ERBLAND: Marvel might appeal to both a dedicated fanbase and regular old moviegoers who like keeping tabs on the latest blockbuster, but the divide between them will only grow as theaters remain closed. The same people who turn out in droves and push Marvel movies to $100 million-plus openings aren’t going to do the same for TV offerings, and even if they did, the money will never be the same. And, yes, this is a newly revamped franchise that has been re-engineered to maximize all angles, unlike that mostly failed dip into Netflix territory.
The new coterie of TV series are designed to supplement the film projects in various ways. The wackiness of “WandaVision” will likely lead into the planned “Doctor Strange” sequel, and”The Falcon and the Winter Soldier” presumably will explain how a post-“Endgame” Avengers exists. It’s not a one-or-the-other proposition, and given the meticulous nature of the Marvel world, it’s not by accident. The TV shows are episodic for a reason, the films are feature-length for a reason. By that same token, the world is very different now than it was just a month ago, and more options might be on the table than anyone is willing to explain away just now.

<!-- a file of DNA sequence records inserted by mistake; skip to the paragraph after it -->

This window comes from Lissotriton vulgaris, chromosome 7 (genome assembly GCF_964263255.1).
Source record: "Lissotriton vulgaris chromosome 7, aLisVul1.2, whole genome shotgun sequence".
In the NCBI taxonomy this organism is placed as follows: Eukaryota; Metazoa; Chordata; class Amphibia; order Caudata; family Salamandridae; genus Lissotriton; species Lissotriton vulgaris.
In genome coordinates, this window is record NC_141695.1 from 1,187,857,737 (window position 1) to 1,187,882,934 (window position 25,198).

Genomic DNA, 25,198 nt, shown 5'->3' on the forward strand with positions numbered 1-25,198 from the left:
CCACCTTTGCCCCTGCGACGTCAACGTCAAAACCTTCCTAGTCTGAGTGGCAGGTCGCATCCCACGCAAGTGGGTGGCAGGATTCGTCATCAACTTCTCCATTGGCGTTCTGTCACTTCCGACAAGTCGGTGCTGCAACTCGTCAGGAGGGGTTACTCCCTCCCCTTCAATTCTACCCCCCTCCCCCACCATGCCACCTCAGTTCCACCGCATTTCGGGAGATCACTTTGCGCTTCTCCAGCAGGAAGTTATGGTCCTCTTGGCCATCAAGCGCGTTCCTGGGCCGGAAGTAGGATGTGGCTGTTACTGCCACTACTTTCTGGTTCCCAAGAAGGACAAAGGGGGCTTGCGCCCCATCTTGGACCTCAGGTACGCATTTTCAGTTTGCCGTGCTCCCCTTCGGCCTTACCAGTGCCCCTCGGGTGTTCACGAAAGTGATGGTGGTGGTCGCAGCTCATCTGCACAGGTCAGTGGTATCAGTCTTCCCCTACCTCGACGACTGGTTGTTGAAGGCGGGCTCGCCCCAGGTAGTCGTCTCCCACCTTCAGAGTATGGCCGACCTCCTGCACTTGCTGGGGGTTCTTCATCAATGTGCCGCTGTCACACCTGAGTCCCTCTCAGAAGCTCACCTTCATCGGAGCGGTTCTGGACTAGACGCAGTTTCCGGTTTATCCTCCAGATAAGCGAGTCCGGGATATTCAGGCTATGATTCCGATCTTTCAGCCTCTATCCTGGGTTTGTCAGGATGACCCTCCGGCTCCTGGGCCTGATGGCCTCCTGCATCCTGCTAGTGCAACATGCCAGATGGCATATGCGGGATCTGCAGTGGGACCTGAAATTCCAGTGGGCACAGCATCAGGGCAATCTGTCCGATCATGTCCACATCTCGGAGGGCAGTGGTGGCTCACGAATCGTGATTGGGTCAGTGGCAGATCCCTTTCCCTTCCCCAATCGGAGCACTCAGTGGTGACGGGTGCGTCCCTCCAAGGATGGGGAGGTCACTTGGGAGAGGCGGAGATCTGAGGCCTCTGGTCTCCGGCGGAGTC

So even if it’s very unlikely, we should ponder the hypothetical. If, by some weird twist of the universe (cinematic and real), Marvel had to spend the next year or so funneling all its material to TV, what would that look like? What other series are in the offing that might get moved up? And is there any possibility that Disney, which has yet to make this leap, would ever gamble on a streaming-only release for one of their films?
TRAVERS: I’d put the odds of Marvel completely pivoting to streaming on par with, I don’t know, the most anticipated sequel of all-time using the ultimate “I’ve written myself into a corner, what do I do now?” screenwriting cop-out — aka time travel — to erase the dramatic impact of its predecessor, but I guess that’s happened before! So, if this scenario came to pass, I think we’d have to look at the “Star Wars” universe as a roadmap.
Late last year, while “The Rise of Skywalker” faced critical backlash and mixed results at the box office, “The Mandalorian” was racking up raves and driving Disney+ subscriptions beyond the industry’s best expectations. Now, Disney has committed to laying off films for a few years and focusing on keeping the Lucasfilm brand alive via Disney+ — a strategy the company may have planned all along, even if “Solo” had been a hit, but one that still mirrors what Marvel would have to do if they couldn’t rely on their films to make money anymore.